Technological changes are taking place on a backdrop of on-campus housing at maximum capacity. There are more than 2,200 students on campus, and housing is operating at 105 percent of its designed capacity, according to HRL. “There was more demand than we have space for. We have had the largest freshman class two years in a row, and we may have to restrict juniors and seniors until we can build more space,” Associate Dean of Students for Housing and Residence Life Brian Dawson said.
There are now triples in rooms that were not designed for triples, and there isn’t any more space to give to students on campus, Dawson said. “There is a campaign in place to build more beds, but until then, all who want to live on campus may not be able to.”
The replacement of Intellikeys with ID card access and the installation of HD programming for televisions highlight summer housing changes.
The most noticeable change is the introduction of ID card access for all dorm and bedroom doors.
This change was driven primarily by an antiquated and unwieldy Intellikey system.
“It was like operating a 15-year-old computer,” Dawson said. “The old system caused lots of problems and took up hours and hours of staff time.”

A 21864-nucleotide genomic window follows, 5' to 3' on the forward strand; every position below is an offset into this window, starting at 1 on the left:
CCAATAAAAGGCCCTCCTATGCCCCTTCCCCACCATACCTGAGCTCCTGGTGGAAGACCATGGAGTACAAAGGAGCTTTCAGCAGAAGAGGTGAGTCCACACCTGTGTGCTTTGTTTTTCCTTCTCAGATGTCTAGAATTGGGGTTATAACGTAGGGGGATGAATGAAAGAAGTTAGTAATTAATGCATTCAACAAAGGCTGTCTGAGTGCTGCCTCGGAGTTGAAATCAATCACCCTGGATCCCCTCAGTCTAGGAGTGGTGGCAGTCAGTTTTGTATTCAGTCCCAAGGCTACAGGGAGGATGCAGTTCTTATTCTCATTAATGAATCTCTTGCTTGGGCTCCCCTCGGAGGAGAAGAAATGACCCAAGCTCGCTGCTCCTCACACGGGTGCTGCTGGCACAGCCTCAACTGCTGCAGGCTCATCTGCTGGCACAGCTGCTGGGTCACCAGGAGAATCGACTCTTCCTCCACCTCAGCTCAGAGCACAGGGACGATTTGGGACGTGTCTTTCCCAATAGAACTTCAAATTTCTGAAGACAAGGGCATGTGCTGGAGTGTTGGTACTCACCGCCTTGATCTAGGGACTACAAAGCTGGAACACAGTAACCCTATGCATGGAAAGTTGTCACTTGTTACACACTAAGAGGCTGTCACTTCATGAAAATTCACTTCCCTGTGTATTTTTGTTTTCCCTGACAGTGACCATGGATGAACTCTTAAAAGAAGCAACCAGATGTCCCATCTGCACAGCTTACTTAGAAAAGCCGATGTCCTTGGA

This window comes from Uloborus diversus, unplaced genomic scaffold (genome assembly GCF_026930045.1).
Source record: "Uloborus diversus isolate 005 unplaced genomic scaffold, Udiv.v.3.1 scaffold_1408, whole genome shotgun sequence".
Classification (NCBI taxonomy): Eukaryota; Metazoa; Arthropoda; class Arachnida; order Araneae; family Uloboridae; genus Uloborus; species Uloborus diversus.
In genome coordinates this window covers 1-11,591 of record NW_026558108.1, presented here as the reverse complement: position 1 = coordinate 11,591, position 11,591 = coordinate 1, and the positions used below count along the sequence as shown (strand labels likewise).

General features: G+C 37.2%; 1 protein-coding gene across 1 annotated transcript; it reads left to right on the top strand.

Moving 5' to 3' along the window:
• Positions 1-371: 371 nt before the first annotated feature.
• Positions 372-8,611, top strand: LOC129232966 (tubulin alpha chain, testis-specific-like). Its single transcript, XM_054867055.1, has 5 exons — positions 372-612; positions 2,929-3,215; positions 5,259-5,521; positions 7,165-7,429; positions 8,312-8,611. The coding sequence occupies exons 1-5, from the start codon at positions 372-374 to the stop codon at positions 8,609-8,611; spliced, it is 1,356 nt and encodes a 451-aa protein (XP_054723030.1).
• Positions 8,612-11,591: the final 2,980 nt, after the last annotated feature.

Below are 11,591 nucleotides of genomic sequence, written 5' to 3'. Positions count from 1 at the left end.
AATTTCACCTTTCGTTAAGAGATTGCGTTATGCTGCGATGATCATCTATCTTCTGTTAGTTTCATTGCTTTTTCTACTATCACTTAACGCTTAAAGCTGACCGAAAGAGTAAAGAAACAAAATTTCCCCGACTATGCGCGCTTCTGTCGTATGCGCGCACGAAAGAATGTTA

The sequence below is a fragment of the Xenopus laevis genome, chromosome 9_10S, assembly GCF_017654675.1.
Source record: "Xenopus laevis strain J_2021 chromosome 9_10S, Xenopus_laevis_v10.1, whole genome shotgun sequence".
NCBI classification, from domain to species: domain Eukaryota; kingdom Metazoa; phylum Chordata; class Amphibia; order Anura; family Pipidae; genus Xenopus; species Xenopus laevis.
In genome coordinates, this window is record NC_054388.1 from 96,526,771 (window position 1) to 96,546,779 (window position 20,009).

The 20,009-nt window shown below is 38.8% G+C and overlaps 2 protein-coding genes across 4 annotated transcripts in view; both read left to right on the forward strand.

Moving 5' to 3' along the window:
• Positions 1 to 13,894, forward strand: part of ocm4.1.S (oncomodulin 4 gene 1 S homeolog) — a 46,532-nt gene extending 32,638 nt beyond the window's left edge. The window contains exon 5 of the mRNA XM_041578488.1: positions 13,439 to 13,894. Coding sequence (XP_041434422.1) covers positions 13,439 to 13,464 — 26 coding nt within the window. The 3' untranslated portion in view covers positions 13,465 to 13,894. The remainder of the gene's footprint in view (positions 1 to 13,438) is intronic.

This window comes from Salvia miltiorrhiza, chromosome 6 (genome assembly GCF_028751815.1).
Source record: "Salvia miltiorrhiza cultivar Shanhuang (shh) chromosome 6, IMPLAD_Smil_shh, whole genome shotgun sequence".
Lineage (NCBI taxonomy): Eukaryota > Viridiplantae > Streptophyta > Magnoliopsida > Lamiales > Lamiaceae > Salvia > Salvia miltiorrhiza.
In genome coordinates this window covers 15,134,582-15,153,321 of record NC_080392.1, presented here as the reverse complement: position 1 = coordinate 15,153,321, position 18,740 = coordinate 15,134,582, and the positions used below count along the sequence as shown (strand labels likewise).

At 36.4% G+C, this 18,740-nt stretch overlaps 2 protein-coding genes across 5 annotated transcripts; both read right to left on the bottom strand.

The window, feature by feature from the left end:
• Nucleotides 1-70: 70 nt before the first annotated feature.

The system requires both a new student ID card and a PIN for access. This decision was reached after consultation with multiple security experts.
“We are now able to provide new levels of security where there wasn’t any before,” Dawson said. “We used to get a lot of requests to put locks on bedroom doors. Now we are able to do that.”
Feedback on the new system has been largely positive despite a few instances of lockouts.
“There have been some lockouts, and there will be a learning curve to always take the ID card, but people seem happy with what we’ve implemented,” Dawson said.
Significant changes have also been made to Pepperdine’s TV service. DVR boxes have been installed in all common rooms, and HD boxes have been added to all apartment living rooms, providing approximately five times the channels as before.
Additionally, bedrooms no longer have TV service through the university. To help fill that gap, Pepperdine will be testing a service from Tivli that will provide TV programming over the web. and give students their own DVR capability. The beta test for Tivli is expected to begin in mid-September, and if students like the service, Pepperdine will keep it. “We were able to get many more channels and significantly better quality for the same price as before,” he said.
As published in the Aug. 26, 2013 issue of the Pepperdine Graphic.
Follow Andrew Kasselmann on Twitter: @afkasselmann